Two-ton ‘coupe’ SUVs are difficult to like, but there’s little faulting the Cayenne Coupe’s performance or dynamics
It was bound to happen eventually; just as Porsche expanded its Panamera line-up with an elegant wagon variant, the company has gone the other way with the Cayenne and now offers a ‘coupe’ alongside the more practical, conventional Cayenne.
In principle, it’s a tough car to like. Most SUVs already feel out of step with the sensibilities of modern motoring, and ones that sacrifice the genre’s core value of utility at the altar of brash aesthetics can feel outright obnoxious.
But Porsche is at least a sports car brand, so has a little more wiggle room in this regard – and as is often repeated, strong sales in the SUV category fund more GT3s and 918 Spyders. If ever there were a reason to let an SUV coupe slide, just this once…
Engine, transmission and 0-100 time
Three engines power the three new Cayenne Coupes. The base Cayenne Coupe gets a 3-litre turbocharged petrol V6, the Cayenne S Coupe a 2.9-litre twin-turbo petrol V6, and the Cayenne Turbo Coupe a 4-litre twin-turbocharged V8. All are equipped with petrol particulate filters to meet WLTP emissions regulations, and all come attached to an eight-speed Tiptronic automatic transmission, sending power to a clutch-type all-wheel-drive system.
The Cayenne Coupe’s V6 makes 250kW, with 450Nm of torque between 1340 and 5300rpm. The Cayenne S Coupe steps up to 323kW and 550Nm, now at 1800-5500rpm, with the Turbo delivering 404kW and 770Nm, now from 2000 to 4500rpm.
Fighting against a kerb weight of 2030kg for the Coupe, 2050kg for the S and 2200kg for the Turbo, the outcome are 0-100kmh times of 5.7, 4.7 and 3.7sec respectively. Top speed is 241kmh for the Coupe, 263 for the S Coupe and 284 for the Turbo Coupe.
The Cayenne Coupe’s bodywork is surprisingly different from that of the Cayenne, and not just in the obvious tailgate area. The front windscreen and A-pillars are also at a more reclined angle, with the roofline lowered by 20mm, and the rear doors and wings are 18mm wider than on the Cayenne. To preserve rear headroom under the sweeping tailgate, the rear seats – a pair of integrated buckets are standard, with a three-seat bench optional – are mounted 30mm lower.
A panoramic glass roof also differentiates the Coupe from its regular sibling. Unless, that is, you specify the lightweight sports package, which among other features, uses a carbonfibre roof panel that sheds 22kg from the highest point of the car. Not a great saving on a car that weighs in at over two metric tons, but every little helps, as the advert goes.
What’s it like to drive?
Back to back with a regular Cayenne, on a circuit, and with particularly fine-tuned senses, you might notice a difference in the way the Cayenne Coupe drives. Suffice to say that on regular roads at more conventional speeds and driven in isolation, the Cayenne Coupe is broadly identical to the Cayenne.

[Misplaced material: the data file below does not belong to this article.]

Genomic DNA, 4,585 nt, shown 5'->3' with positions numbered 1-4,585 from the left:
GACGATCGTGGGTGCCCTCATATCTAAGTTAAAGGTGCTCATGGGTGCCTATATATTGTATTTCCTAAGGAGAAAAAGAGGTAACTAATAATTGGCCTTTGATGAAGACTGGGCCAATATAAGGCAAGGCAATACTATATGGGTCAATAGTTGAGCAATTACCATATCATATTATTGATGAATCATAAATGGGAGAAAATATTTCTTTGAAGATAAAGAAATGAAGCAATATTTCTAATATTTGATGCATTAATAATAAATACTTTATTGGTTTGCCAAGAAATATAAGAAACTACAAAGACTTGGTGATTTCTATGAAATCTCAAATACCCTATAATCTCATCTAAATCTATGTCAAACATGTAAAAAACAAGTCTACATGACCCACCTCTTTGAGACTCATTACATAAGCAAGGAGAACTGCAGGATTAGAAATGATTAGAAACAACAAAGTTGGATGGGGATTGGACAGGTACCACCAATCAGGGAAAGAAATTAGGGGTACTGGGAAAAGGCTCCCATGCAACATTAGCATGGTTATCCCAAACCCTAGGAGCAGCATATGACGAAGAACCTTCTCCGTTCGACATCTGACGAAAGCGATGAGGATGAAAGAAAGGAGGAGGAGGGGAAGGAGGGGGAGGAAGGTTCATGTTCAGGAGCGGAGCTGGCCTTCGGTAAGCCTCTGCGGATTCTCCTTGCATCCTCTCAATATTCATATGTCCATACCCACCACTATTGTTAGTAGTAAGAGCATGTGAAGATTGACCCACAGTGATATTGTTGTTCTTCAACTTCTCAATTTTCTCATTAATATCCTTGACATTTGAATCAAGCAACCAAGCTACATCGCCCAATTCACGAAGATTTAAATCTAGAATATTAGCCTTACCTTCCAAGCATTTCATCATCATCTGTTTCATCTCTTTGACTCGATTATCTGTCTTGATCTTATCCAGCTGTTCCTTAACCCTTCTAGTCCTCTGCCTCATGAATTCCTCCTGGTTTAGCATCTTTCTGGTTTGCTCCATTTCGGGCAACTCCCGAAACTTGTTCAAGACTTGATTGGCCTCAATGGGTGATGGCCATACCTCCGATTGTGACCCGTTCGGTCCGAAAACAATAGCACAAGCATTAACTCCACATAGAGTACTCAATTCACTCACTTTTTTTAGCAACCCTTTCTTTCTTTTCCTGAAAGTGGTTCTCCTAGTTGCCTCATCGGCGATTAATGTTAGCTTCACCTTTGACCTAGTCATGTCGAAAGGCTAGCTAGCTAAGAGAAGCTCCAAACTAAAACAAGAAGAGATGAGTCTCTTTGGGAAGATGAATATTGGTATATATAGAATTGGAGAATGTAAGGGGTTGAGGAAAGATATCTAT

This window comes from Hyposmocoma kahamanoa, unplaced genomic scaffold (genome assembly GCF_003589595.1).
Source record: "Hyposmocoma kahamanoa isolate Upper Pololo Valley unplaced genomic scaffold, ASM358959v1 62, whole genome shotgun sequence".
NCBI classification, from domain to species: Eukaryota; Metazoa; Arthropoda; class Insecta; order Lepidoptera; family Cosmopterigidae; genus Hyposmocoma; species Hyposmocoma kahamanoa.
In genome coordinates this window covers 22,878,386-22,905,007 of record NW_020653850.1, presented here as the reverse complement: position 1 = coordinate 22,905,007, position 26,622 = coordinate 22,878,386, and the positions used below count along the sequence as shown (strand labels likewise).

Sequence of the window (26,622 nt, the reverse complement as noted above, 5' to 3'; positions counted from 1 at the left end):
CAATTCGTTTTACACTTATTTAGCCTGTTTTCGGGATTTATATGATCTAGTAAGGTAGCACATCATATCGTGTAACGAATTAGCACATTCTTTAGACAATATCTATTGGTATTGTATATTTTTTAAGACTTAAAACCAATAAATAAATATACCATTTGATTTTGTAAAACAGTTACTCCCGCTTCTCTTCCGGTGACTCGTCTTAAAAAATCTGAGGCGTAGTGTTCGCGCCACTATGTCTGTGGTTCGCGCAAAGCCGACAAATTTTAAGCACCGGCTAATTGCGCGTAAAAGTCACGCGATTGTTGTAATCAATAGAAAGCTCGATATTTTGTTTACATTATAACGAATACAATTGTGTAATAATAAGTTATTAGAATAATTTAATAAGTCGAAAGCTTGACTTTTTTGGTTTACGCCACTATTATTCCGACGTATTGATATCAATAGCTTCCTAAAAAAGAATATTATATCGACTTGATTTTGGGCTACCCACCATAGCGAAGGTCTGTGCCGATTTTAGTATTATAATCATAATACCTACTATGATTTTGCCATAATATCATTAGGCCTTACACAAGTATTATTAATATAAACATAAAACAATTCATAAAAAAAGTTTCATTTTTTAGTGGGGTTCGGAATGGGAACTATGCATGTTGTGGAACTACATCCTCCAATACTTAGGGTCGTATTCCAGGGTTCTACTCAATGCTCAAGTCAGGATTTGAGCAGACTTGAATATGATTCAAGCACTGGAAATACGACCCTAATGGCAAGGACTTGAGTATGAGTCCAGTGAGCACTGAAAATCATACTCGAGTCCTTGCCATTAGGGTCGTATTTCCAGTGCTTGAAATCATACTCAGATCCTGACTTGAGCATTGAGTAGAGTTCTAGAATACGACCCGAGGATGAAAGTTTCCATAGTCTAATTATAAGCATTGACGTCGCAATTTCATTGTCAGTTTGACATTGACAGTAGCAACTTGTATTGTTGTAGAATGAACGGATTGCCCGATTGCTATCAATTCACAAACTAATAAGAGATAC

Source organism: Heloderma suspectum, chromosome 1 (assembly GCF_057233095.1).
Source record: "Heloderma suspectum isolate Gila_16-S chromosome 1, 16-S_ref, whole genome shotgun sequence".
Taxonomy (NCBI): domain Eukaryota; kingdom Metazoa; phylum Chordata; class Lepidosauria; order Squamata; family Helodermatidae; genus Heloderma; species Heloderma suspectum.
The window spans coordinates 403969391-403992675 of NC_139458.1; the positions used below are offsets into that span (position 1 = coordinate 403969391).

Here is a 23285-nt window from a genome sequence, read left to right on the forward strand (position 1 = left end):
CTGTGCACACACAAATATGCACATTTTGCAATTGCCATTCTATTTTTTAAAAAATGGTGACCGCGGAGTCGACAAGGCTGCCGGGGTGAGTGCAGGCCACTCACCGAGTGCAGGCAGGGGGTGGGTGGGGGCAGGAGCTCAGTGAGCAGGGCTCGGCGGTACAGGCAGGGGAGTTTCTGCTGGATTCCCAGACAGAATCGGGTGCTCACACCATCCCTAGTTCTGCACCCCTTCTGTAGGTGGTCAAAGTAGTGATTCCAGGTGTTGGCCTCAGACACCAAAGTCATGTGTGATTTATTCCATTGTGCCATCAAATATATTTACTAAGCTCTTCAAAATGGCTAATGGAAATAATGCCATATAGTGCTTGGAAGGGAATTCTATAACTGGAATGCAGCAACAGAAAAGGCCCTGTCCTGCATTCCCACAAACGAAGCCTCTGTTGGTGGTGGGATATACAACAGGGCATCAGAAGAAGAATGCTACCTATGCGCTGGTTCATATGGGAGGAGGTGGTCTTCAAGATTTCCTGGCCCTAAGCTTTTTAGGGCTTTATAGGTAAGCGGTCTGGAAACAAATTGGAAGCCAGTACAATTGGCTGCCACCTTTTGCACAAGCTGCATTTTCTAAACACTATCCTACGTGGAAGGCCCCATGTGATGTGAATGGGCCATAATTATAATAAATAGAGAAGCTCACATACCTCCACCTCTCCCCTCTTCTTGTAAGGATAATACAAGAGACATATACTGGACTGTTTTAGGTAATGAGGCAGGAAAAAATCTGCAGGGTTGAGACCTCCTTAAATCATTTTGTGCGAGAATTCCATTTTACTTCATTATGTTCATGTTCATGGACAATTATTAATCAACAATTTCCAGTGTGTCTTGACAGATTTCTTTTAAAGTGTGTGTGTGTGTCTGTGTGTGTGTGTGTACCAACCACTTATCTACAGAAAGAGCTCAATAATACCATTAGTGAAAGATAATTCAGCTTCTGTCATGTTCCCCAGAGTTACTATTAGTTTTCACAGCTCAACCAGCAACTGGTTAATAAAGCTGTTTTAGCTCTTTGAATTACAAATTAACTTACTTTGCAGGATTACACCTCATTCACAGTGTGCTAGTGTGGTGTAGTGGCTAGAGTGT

Which is no bad thing, of course. Where some performance SUVs feel like they bludgeon their way down a road, all grip and power and little finesse, the Cayenne is more adjustable and fluid. Indeed, more like any other Porsche. That in itself is an impressive achievement.
The Cayenne Coupe’s steering – precise, perfectly weighted, predictable in response – remains a highlight, backed up by Porsche’s torque vectoring and rear-wheel-steering systems. They give the Cayenne Coupe the kind of agility that cars like this simply shouldn’t be capable of, and a counter-intuitive but wonderfully naughty sensation that turning harder and using more throttle actually seems to tighten your cornering line rather than forcing the nose to run out wide.
It must be said that the Turbo delivers the greatest thrills – its rush of straight-line speed is at odds with the car’s size and weight – with a soundtrack that’d fit right in at La Sarthe. The V8’s roar is particularly apparent with the lightweight sports package, which strips out sound deadening, uses that carbon roof, and equips forged 22-inch wheels and houndstooth-patterned sports seats. You can’t feel the weight savings, but you can hear it – there’s a touch more cabin and wind noise, which along with the grippy cloth seats improves the sense of involvement.
At the other end of the scale, the basic turbocharged V6 Cayenne already feels as quick as you’d probably want to travel in an SUV, and once past a slightly diesel-like grumble at low revs, you get a tuneful note to go along with the strong, linear performance. The Cayenne S Coupe adds another few percentage points of intensity over the base car, but trails the Turbo’s walloping performance.
All three cars feel at their best in Sport+ mode, which ramps up damper firmness to improve the already impressive body control, and enhances throttle response. Ride quality seems largely unaffected, with the caveat that the Austrian launch roads were particularly smooth. The car’s weight ultimately limits agility, but this is still about as good as SUVs get.
Gearshifts are well-judged in auto mode and swift (if not quite instant) in manual, and the brakes, always a Porsche strongpoint, are powerful and have good pedal feel – though given the car’s weight you have to squeeze them relatively hard.
Love or loathe the styling and what it stands for, the Porsche Cayenne remains a driver’s car in coupe form, not just in context of other SUVs, but vehicles in general. We’d be perfectly happy with the basic Cayenne Coupe, but it’s hard not to imagine buyers taking the more dramatic styling to heart and going the whole hog with the Turbo.